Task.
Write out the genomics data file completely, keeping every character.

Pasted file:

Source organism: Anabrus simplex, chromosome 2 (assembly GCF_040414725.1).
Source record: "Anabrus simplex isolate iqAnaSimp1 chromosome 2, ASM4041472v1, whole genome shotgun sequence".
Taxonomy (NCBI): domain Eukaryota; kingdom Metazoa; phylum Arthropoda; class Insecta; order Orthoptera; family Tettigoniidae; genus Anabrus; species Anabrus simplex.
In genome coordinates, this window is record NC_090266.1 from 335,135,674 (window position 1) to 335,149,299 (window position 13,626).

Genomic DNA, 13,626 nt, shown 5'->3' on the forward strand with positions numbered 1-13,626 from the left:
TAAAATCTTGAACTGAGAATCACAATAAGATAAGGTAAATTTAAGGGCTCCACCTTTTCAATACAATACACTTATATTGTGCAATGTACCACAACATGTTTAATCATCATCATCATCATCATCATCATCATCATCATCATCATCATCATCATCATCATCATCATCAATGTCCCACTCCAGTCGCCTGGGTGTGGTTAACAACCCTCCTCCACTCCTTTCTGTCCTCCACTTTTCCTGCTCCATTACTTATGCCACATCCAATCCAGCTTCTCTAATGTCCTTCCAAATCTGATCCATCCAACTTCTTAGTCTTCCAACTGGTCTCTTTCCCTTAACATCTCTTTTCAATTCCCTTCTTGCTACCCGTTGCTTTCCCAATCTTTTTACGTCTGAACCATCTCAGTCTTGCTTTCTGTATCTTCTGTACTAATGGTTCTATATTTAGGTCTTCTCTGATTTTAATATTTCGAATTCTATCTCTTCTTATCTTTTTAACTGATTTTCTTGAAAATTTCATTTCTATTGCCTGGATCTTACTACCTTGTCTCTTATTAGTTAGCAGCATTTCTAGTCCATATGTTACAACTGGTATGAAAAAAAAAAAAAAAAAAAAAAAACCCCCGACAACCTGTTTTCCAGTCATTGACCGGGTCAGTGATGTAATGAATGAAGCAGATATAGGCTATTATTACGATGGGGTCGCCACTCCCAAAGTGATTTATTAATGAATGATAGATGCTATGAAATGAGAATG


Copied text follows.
Source organism: Anabrus simplex, chromosome 2 (assembly GCF_040414725.1).
Source record: "Anabrus simplex isolate iqAnaSimp1 chromosome 2, ASM4041472v1, whole genome shotgun sequence".
Taxonomy (NCBI): domain Eukaryota; kingdom Metazoa; phylum Arthropoda; class Insecta; order Orthoptera; family Tettigoniidae; genus Anabrus; species Anabrus simplex.
In genome coordinates, this window is record NC_090266.1 from 335,135,674 (window position 1) to 335,149,299 (window position 13,626).

Genomic DNA, 13,626 nt, shown 5'->3' on the forward strand with positions numbered 1-13,626 from the left:
TAAAATCTTGAACTGAGAATCACAATAAGATAAGGTAAATTTAAGGGCTCCACCTTTTCAATACAATACACTTATATTGTGCAATGTACCACAACATGTTTAATCATCATCATCATCATCATCATCATCATCATCATCATCATCATCATCATCATCATCATCATCAATGTCCCACTCCAGTCGCCTGGGTGTGGTTAACAACCCTCCTCCACTCCTTTCTGTCCTCCACTTTTCCTGCTCCATTACTTATGCCACATCCAATCCAGCTTCTCTAATGTCCTTCCAAATCTGATCCATCCAACTTCTTAGTCTTCCAACTGGTCTCTTTCCCTTAACATCTCTTTTCAATTCCCTTCTTGCTACCCGTTGCTTTCCCAATCTTTTTACGTCTGAACCATCTCAGTCTTGCTTTCTGTATCTTCTGTACTAATGGTTCTATATTTAGGTCTTCTCTGATTTTAATATTTCGAATTCTATCTCTTCTTATCTTTTTAACTGATTTTCTTGAAAATTTCATTTCTATTGCCTGGATCTTACTACCTTGTCTCTTATTAGTTAGCAGCATTTCTAGTCCATATGTTACAACTGGTATGAAAAAAAAAAAAAAAAAAAAAAAACCCCCGACAACCTGTTTTCCAGTCATTGACCGGGTCAGTGATGTAATGAATGAAGCAGATATAGGCTATTATTACGATGGGGTCGCCACTCCCAAAGTGATTTATTAATGAATGATAGATGCTATGAAATGAGAATG